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22.  Section 19(b)(2) of the Act, as amended by the Securities Act Amendments of 1975, Public Law 94-29 (June 4, 1975), grants the Commission flexibility to determine what type of proceeding—either oral or notice and opportunity for written comments—is appropriate for consideration of a particular proposal by a self-regulatory organization. See Securities Act Amendments of 1975, Senate Comm. on Banking, Housing & Urban Affairs, S. Rep. No. 75, 94th Cong., 1st Sess. 30 (1975).

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23.  As noted above, such transaction would be permitted if they would bring the price of the security into parity with an underlying security or asset. See supra note 11 & accompanying text.

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24.  See Notice, supra note 3, 83 FR 40813, nn.14 & 18.

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25.  Current NYSE Rule 104 was originally approved as part of the NYSE pilot program called the “New Market Model.” See Securities Exchange Act Release No. 58845 (Oct. 24, 2008), 73 FR 64379 (Oct. 29, 2008). As the Commission stated when approving the NYSE's proposal to conduct the New Market Model pilot, “[w]e carefully review trading rule proposals that seek to offer special advantages to market makers. Although an exchange may reward such participants for the benefits they provide to the exchange's market, such reward must not be disproportionate to the services provided.” See id. In 2015, the Commission permanently approved the New Market Model pilot and noted that the pilot had been conducted to seek “further evidence that the benefits proposed for DMMs are not disproportionate to their obligations.” See Securities Exchange Act Release No. 75578 (July 31, 2015), 80 FR 47008 (Aug. 6, 2015).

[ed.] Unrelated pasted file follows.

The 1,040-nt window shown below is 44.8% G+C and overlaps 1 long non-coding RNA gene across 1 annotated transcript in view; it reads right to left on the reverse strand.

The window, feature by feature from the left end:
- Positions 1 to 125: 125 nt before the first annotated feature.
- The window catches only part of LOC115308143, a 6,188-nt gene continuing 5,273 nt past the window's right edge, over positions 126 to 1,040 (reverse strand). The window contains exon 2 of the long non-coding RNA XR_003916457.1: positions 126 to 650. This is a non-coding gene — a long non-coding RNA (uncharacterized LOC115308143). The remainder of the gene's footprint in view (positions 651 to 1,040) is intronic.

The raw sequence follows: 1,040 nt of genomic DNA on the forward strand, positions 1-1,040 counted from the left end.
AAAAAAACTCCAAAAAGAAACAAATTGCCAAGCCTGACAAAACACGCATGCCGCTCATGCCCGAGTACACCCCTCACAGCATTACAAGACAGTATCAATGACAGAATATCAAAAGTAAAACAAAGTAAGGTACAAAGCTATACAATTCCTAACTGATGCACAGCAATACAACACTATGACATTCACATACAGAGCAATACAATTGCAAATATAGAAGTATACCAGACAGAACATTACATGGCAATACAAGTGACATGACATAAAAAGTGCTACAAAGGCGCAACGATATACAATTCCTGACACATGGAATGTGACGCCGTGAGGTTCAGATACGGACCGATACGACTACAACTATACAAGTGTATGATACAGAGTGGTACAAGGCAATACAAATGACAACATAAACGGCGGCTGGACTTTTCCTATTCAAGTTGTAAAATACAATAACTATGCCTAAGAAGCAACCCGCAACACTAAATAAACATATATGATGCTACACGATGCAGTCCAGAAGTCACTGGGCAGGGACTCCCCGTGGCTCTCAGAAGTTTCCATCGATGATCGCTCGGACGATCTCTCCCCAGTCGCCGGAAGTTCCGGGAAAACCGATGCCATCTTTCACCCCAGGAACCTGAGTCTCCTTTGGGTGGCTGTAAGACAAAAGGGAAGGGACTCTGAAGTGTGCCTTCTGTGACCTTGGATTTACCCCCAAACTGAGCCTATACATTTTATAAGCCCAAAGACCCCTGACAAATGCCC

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[FR Doc. 2018-24303 Filed 11-6-18; 8:45 am]

BILLING CODE 8011-01-P